Arnold Schwarzenegger on Sunday slammed the Donald Trump supporters who smashed their way into the Capitol last Wednesday, comparing their actions to those of the Nazis in the infamous 1938 pogrom against Jewish property in Germany known as Kristallnacht.
"I grew up in Austria," said the actor and former Republican governor of California in a video posted on Twitter.
"I'm very aware of Kristallnacht, or the Night of Broken Glass. It was a night of rampage against the Jews carried out in 1938 by the Nazi equivalent of the Proud Boys," he said, referring to an American men-only extremist organization branded a hate group by the Southern Poverty Law Center.
Dozens of people have been charged following the storming of the Capitol, with the FBI asking the public to help identify participants, given the proliferation of images of the riot on the internet.
Five people died in the riot, including a police officer beaten by the mob with a fire extinguisher.
"Wednesday was the Day of Broken Glass right here in the United States," Schwarzenegger said in his video.
"The broken glass was in the windows of the United States Capitol. But the mob did not just shatter the windows of the Capitol. They shattered the ideas we took for granted. They did not just break down the doors of the building that housed American democracy. They trampled the very principles on which our country was founded."
Schwarzenegger also drew on his own personal history as a child in post-World War II Austria, after the defeat of the Nazis.
"I grew up in the ruins of a country that suffered the loss of its democracy. I was born in 1947, two years after the Second World War," he said.
"Growing up, I was surrounded by broken men drinking away their guilt over their participation in the most evil regime in history. Not all of them were rabid anti-Semites or Nazis. Many just went along step by step down the road. They were the people next door," he said.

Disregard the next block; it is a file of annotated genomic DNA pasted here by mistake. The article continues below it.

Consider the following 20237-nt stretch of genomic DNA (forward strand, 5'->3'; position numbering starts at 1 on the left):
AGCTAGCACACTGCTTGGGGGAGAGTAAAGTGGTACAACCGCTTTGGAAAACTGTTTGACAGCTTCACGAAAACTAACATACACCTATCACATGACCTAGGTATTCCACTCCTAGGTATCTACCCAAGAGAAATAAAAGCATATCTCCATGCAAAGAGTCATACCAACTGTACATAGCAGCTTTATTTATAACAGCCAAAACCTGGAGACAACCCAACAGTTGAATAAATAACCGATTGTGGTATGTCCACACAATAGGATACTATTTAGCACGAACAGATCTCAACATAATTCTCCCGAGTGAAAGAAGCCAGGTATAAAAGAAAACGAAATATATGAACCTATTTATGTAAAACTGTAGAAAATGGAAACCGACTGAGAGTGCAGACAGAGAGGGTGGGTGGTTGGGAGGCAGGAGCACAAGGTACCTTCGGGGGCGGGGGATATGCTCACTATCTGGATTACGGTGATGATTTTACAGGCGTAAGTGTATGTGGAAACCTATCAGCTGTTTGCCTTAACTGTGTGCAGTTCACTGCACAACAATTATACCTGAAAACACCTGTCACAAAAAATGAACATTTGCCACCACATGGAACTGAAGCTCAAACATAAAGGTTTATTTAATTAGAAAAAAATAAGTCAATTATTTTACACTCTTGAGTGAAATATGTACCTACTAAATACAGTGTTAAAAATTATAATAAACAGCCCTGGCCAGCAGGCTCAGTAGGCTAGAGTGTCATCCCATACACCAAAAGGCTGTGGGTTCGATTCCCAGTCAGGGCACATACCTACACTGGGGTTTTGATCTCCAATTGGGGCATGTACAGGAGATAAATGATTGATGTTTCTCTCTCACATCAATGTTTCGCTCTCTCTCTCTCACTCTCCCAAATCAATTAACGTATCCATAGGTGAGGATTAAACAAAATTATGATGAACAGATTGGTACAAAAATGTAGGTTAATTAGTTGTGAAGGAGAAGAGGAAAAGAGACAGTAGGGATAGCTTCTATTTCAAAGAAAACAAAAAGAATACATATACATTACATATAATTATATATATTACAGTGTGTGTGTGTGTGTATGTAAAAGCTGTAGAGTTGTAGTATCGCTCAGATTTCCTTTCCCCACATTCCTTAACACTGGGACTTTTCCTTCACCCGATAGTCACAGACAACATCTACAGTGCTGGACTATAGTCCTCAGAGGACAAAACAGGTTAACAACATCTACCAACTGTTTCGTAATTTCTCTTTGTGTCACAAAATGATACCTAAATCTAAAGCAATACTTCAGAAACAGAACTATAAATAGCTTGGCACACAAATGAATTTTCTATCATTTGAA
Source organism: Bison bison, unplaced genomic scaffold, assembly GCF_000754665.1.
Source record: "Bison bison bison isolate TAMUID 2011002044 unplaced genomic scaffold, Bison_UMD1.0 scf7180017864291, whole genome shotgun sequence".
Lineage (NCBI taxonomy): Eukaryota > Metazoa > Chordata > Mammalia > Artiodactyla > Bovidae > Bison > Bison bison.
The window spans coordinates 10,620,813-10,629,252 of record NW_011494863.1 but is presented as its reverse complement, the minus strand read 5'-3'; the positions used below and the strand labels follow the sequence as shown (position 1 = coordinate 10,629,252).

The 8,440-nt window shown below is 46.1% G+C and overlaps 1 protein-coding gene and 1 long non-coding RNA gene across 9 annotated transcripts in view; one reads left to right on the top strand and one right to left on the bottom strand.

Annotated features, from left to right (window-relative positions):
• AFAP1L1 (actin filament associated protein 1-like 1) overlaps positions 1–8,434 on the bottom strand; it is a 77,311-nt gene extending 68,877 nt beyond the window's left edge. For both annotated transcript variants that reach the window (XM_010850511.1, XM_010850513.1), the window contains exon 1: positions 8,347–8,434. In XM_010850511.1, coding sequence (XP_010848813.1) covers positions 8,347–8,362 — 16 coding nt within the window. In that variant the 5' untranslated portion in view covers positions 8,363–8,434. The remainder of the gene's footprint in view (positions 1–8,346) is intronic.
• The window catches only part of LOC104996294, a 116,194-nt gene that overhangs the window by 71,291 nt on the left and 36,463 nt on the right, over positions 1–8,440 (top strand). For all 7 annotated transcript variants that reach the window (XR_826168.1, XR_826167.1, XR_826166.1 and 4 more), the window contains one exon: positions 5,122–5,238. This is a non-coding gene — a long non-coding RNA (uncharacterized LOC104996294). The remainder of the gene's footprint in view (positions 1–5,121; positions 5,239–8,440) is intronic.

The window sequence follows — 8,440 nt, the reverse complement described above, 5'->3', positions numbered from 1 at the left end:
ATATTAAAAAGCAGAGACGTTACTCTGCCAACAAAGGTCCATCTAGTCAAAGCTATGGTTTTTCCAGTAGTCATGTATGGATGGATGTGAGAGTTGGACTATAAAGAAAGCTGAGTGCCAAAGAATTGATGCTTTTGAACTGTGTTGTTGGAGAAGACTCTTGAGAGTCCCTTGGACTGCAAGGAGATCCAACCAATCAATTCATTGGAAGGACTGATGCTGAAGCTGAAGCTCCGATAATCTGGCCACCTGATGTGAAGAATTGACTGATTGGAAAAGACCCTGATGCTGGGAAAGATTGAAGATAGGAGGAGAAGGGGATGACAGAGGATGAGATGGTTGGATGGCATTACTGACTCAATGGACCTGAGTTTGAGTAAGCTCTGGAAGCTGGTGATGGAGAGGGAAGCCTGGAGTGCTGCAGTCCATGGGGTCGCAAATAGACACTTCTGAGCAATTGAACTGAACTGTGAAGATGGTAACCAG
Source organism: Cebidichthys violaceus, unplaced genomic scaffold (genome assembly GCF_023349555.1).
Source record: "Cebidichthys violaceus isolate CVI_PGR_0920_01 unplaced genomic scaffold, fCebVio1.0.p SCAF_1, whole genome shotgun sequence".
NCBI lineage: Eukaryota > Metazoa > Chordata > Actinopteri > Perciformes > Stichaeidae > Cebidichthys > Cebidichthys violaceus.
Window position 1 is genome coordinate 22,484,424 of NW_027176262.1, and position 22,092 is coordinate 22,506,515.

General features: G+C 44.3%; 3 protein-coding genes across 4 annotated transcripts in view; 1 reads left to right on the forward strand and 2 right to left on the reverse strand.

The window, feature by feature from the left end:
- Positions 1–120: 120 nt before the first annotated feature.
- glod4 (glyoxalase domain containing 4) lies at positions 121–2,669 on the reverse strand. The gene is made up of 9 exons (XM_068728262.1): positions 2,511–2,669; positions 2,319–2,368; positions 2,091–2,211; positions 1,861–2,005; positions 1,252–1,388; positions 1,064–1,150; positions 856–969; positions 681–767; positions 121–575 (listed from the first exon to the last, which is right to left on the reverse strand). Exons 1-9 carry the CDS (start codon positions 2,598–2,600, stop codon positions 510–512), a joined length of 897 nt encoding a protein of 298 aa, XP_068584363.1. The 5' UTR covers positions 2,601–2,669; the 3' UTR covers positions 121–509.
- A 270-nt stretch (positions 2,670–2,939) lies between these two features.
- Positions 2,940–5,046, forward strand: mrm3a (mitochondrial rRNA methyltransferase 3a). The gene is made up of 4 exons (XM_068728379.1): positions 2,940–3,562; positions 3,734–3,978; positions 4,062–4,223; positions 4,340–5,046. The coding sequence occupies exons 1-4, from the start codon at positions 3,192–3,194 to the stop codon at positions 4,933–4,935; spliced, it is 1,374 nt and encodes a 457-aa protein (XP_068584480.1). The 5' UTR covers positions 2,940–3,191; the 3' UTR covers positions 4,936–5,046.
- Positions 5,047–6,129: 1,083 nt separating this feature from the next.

"Now I've never shared this so publicly because it is a painful memory. But my father would come home drunk once or twice a week, and he would scream and hit us and scare my mother. I didn't hold him totally responsible because our neighbor was doing the same thing to his family and so was the next neighbor over.
"It all started with lies and lies and lies and intolerance. So being from Europe, I've seen firsthand how things can spin out of control," he said.
Schwarzenegger said that while he does not believe that the events of the war could happen again in the U.S., "I do believe we must be aware of the dire consequences of selfishness and cynicism."
He lashed out at Trump, calling him a "failed leader" who "sought to overturn the results of... a fair election."
"He sought a coup by misleading people with lies," he said. "My father and our neighbors were misled also with lies, and I know where such lies lead."
The former governor has long been a vehement critic of Trump, calling him “meshugge” (Yiddish for “crazy”) for abandoning a 2015 climate change agreement as part of his “America First” campaign vow.
This week he told German newspaper Bild am Sonntag that he was saddened by the images emanating from the riot.
“That’s not our America. That’s not my America,” he said.
Last Tuesday, the day before the riot, Schwarzenegger wrote in the Economist that Trump had to put an end to his “stupid, crazy and evil” attempt to overturn the results of the November 2020 elections in which he was soundly beaten by Democratic President-elect Joe Biden.